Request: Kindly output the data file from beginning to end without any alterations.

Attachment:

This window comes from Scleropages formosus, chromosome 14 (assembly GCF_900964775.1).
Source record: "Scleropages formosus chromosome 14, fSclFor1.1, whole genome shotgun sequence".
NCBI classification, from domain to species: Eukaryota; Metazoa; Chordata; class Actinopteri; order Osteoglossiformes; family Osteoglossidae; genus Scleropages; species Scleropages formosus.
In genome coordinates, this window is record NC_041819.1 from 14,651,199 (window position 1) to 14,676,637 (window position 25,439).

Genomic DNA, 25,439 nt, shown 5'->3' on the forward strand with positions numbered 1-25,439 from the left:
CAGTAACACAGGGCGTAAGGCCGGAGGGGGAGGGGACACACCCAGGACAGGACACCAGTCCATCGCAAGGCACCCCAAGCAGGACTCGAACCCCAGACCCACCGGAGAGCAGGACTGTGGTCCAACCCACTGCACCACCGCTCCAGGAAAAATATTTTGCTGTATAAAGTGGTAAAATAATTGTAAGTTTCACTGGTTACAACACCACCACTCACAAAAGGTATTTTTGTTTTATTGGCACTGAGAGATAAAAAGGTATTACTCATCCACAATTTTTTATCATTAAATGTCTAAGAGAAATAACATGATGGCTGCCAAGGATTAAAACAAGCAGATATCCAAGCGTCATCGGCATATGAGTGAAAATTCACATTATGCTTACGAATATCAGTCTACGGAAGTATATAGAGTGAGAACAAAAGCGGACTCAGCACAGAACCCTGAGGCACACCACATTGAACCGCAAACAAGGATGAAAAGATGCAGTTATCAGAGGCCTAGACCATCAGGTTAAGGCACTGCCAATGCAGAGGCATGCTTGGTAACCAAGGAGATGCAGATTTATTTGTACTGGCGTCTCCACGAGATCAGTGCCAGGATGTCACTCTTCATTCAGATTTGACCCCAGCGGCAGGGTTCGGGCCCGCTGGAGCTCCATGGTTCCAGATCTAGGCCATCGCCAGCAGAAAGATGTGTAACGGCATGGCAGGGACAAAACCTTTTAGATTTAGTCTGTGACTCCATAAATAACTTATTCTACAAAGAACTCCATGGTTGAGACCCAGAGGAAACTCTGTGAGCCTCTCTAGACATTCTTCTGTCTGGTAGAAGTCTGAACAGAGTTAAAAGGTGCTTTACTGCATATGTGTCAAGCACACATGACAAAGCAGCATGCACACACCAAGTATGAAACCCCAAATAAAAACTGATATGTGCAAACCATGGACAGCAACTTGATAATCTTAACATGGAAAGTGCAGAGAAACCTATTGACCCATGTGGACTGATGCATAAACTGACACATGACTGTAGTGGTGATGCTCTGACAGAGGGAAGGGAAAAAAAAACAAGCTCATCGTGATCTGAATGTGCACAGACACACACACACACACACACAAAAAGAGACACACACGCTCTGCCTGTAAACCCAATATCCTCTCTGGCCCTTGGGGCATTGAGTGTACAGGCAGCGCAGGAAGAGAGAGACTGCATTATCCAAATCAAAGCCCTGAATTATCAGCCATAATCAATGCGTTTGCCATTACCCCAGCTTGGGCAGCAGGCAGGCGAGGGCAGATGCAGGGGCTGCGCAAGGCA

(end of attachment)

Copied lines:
This window comes from Scleropages formosus, chromosome 14 (assembly GCF_900964775.1).
Source record: "Scleropages formosus chromosome 14, fSclFor1.1, whole genome shotgun sequence".
NCBI classification, from domain to species: Eukaryota; Metazoa; Chordata; class Actinopteri; order Osteoglossiformes; family Osteoglossidae; genus Scleropages; species Scleropages formosus.
In genome coordinates, this window is record NC_041819.1 from 14,651,199 (window position 1) to 14,676,637 (window position 25,439).

Genomic DNA, 25,439 nt, shown 5'->3' on the forward strand with positions numbered 1-25,439 from the left:
CAGTAACACAGGGCGTAAGGCCGGAGGGGGAGGGGACACACCCAGGACAGGACACCAGTCCATCGCAAGGCACCCCAAGCAGGACTCGAACCCCAGACCCACCGGAGAGCAGGACTGTGGTCCAACCCACTGCACCACCGCTCCAGGAAAAATATTTTGCTGTATAAAGTGGTAAAATAATTGTAAGTTTCACTGGTTACAACACCACCACTCACAAAAGGTATTTTTGTTTTATTGGCACTGAGAGATAAAAAGGTATTACTCATCCACAATTTTTTATCATTAAATGTCTAAGAGAAATAACATGATGGCTGCCAAGGATTAAAACAAGCAGATATCCAAGCGTCATCGGCATATGAGTGAAAATTCACATTATGCTTACGAATATCAGTCTACGGAAGTATATAGAGTGAGAACAAAAGCGGACTCAGCACAGAACCCTGAGGCACACCACATTGAACCGCAAACAAGGATGAAAAGATGCAGTTATCAGAGGCCTAGACCATCAGGTTAAGGCACTGCCAATGCAGAGGCATGCTTGGTAACCAAGGAGATGCAGATTTATTTGTACTGGCGTCTCCACGAGATCAGTGCCAGGATGTCACTCTTCATTCAGATTTGACCCCAGCGGCAGGGTTCGGGCCCGCTGGAGCTCCATGGTTCCAGATCTAGGCCATCGCCAGCAGAAAGATGTGTAACGGCATGGCAGGGACAAAACCTTTTAGATTTAGTCTGTGACTCCATAAATAACTTATTCTACAAAGAACTCCATGGTTGAGACCCAGAGGAAACTCTGTGAGCCTCTCTAGACATTCTTCTGTCTGGTAGAAGTCTGAACAGAGTTAAAAGGTGCTTTACTGCATATGTGTCAAGCACACATGACAAAGCAGCATGCACACACCAAGTATGAAACCCCAAATAAAAACTGATATGTGCAAACCATGGACAGCAACTTGATAATCTTAACATGGAAAGTGCAGAGAAACCTATTGACCCATGTGGACTGATGCATAAACTGACACATGACTGTAGTGGTGATGCTCTGACAGAGGGAAGGGAAAAAAAAACAAGCTCATCGTGATCTGAATGTGCACAGACACACACACACACACACACAAAAAGAGACACACACGCTCTGCCTGTAAACCCAATATCCTCTCTGGCCCTTGGGGCATTGAGTGTACAGGCAGCGCAGGAAGAGAGAGACTGCATTATCCAAATCAAAGCCCTGAATTATCAGCCATAATCAATGCGTTTGCCATTACCCCAGCTTGGGCAGCAGGCAGGCGAGGGCAGATGCAGGGGCTGCGCAAGGCA